[thelist] Site Check (Clattco)

Ian Anderson ian at zstudio.co.uk
Thu Dec 22 17:17:24 CST 2005

Jay Gilmore wrote:

> Not sure what you mean here. The title element is php driven and is set 
> at the page top to reflect the content. The title in the title bar shows 
> as it should. Please clarify or explain further. :)

My bad, sorry. I didn't realise that the unique part of the page title 
occurred before the much longer company name. I am so used to the unique 
part of the title following the static part.

I have a feeling that given the relative wordcount, the company name is 
excessively dominant in the title compared to the important unique 
information, but that is just totally splitting hairs. Apologies for the 

> Are you just suggesting that I place a "skip to 
> content" at the top or are you suggesting that I place the sideBar below 
> the content in the code? My fear -- and this will show that I am still 
> learning -- is that by placing the SideBar (secondary content) after the 
> content text it will not position correct as floated. 

Not a skip link. I was indeed suggesting that you change the order of 
the content as presented. The aim is to put the primary content at the 
very top of the page or as close to it as possible. I am not necessarily 
suggesting that you start dorking around with this site, as it is pretty 
well done and dusted; it's just an observation.

You plainly took some care to remove some of the material that stands 
between the screen reader user and the content; it's ironic that owing 
to the layout mechanism, the secondary content is now in the way instead.

You might find that floating the main content left and the sidebar right 
would achieve broadly the same design while fixing the content order 
problem... This is the approach taken in www.cloisters.com, a site I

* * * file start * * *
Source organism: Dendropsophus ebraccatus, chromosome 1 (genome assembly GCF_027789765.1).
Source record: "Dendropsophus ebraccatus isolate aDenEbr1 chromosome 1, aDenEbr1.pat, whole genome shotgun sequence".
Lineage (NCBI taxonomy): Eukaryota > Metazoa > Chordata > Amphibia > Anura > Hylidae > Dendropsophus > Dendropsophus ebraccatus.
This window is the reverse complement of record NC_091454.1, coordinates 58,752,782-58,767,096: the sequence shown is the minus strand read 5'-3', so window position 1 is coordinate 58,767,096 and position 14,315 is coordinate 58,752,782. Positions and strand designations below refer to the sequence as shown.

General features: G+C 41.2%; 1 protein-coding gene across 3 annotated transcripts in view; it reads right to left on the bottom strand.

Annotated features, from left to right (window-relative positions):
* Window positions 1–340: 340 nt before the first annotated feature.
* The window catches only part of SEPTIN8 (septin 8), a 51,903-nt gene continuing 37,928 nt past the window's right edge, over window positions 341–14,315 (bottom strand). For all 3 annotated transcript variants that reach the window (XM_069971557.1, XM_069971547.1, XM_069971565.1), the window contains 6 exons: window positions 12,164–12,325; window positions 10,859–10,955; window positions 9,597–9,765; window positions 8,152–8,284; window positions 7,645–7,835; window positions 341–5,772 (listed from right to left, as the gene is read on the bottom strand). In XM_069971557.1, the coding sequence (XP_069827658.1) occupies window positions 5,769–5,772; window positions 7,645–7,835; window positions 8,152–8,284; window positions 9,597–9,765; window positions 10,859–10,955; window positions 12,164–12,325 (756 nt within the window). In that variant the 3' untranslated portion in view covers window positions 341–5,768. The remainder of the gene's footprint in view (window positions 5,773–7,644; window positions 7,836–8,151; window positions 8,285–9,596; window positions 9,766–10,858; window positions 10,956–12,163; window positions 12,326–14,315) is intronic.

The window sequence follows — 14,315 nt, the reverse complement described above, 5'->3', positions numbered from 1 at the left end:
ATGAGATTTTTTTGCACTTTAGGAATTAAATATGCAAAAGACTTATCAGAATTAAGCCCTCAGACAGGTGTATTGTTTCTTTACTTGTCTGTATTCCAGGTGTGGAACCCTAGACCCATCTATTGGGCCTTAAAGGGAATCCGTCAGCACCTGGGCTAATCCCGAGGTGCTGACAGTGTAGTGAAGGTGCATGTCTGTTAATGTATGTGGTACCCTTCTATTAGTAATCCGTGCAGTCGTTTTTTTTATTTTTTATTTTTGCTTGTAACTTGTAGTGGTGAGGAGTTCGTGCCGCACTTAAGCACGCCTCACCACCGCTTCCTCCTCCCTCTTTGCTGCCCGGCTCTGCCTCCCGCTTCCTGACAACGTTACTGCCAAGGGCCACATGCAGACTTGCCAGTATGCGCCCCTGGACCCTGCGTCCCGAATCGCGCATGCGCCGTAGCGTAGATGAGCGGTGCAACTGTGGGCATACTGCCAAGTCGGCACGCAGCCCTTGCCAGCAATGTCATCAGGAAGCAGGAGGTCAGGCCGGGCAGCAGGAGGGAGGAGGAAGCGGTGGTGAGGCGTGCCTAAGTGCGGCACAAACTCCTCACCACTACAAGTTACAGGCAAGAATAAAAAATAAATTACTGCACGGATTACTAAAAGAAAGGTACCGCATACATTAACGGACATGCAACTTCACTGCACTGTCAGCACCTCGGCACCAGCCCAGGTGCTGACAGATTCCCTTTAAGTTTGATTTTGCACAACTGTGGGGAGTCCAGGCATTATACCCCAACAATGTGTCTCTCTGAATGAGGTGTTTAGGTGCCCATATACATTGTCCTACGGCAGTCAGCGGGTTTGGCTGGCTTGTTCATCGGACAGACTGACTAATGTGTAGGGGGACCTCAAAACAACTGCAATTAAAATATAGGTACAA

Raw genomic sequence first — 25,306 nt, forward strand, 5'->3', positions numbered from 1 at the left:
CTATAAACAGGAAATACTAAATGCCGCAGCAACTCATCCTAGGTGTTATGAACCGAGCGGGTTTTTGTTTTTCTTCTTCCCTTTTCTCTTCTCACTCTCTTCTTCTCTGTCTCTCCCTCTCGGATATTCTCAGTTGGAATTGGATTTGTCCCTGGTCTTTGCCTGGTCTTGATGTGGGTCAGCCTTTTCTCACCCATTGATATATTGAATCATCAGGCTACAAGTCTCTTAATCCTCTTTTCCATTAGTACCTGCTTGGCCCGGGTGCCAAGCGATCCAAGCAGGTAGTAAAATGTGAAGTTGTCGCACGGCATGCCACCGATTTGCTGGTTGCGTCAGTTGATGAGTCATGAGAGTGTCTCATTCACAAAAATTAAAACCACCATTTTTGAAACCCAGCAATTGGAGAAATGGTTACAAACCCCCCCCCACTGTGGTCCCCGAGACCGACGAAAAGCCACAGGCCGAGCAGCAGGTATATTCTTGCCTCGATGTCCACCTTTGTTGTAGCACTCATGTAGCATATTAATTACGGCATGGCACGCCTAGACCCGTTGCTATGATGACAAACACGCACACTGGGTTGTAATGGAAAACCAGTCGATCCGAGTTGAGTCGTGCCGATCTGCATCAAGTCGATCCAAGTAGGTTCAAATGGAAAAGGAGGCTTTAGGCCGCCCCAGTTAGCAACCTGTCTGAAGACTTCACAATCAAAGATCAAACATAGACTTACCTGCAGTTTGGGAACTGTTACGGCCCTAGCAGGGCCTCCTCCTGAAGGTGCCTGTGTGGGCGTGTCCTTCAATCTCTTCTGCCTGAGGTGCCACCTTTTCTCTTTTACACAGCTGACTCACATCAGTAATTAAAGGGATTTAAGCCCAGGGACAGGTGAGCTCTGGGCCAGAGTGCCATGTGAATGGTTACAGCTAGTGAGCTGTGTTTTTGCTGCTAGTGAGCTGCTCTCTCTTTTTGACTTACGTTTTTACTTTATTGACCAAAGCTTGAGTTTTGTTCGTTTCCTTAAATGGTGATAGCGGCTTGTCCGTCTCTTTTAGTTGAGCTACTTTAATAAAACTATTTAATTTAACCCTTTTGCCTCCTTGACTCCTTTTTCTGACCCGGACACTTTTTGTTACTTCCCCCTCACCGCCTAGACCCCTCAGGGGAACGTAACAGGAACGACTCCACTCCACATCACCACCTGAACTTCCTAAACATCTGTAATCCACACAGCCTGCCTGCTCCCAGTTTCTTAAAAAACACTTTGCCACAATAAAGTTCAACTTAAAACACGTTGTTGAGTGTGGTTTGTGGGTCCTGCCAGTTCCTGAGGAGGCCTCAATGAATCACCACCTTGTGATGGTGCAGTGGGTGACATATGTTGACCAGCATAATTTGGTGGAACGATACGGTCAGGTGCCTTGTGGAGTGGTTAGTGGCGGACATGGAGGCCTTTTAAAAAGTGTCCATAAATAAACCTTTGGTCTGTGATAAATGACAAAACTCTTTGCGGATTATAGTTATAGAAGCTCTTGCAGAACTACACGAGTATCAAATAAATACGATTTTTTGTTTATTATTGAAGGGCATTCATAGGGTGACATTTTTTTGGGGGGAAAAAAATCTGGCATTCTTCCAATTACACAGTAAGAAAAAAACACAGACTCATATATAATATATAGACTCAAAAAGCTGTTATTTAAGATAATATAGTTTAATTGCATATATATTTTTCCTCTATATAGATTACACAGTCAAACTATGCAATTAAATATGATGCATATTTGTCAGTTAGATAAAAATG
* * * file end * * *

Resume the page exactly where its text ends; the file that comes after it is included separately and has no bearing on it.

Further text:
collaborated on that was intended to be rather accessible. In the 
process I think I hit every single float-related bug that exists in IE, 
but that's the fun of the fair for you.

> Um..err what is MSAA is there a reference on how to handle such issues? 
> Maybe outside of the scope of this project but I sure want to learn more

Sorry for the accessibility jargon. MSAA = the Microsoft Active 
Accessibility Layer. This is the technology that screen readers and 
other assistive technologies interact with. When a page is loaded in IE, 
it sends a data tree consisting of HTML (including JavaScript generated 
content) to MSAA which holds this tree in a data buffer. The screen 
readers such as JAWS, Window-Eyes and HAL then navigate the MSAA data 
tree through keyboard navigation commands issued by the user. One of the 
nastiest things that happen to screen reader users is when the buffered 
data tree is out of sync with what is going on in IE. Many users go into 
emergency mode when they suspect this is happening, when sometimes it's 
actually repeated content making it look like a buffering issue.

For example, on one site I consulted on the developer had left the 
search form and search instructions at the top of the subsequent results 
page. In user testing, the screen reader users went into an infinite 
loop submitting the form over and over, because they didn't realise that 
the search results were indeed appearing, but below the search form and 
other repeated content that they had just seen.

You cannot control the MSAA data tree. What you can do is give the user 
very clear feedback that the page they are on is the one they expected. 
Breadcrumb trails help here, as do clear page titles and headings, as 
does not repeating the same content near the top of the page.

> How are you planning to handle the heading levels? Should I be using 
> classed divs for content that is not a true section heading? If so, what 
> happens when CSS is off? Do I end up with a bunch of plain text with no 
> indication of the importance of said text. I am referring to such thins 
> as company name, taglines, slogans, 

This is the downside. It feels very tacky to have this raw text floating 
around the place - wherever it occurs - and giving it these heading tags 
gives you as a page author a comforting sense of order. It's great for 
search engine mojo, but its absolutely no flippin' use to the screen 
reader users, and may occasionally be actively harmful.

> [main nav font] Open to suggestions here. I  didn't want to use Georgia in the menubar 
> as it wouldn't differentiate from the headings.

Well, all I was thinking was play with the font-weight and size a little 
to see if there is a more sympathetic rendering for those elements.

Arial is a weird font - it can look gorgeous at a few sizes, and 
completely revolting at others. The size the main nav links rendered for 
me happens to be well towards the uninspiring end of the spectrum. As I 
said, the rest of the typography as displayed on my screen was quite 
nice, and those links stood out rather like the poor relations at the 

hope this helps



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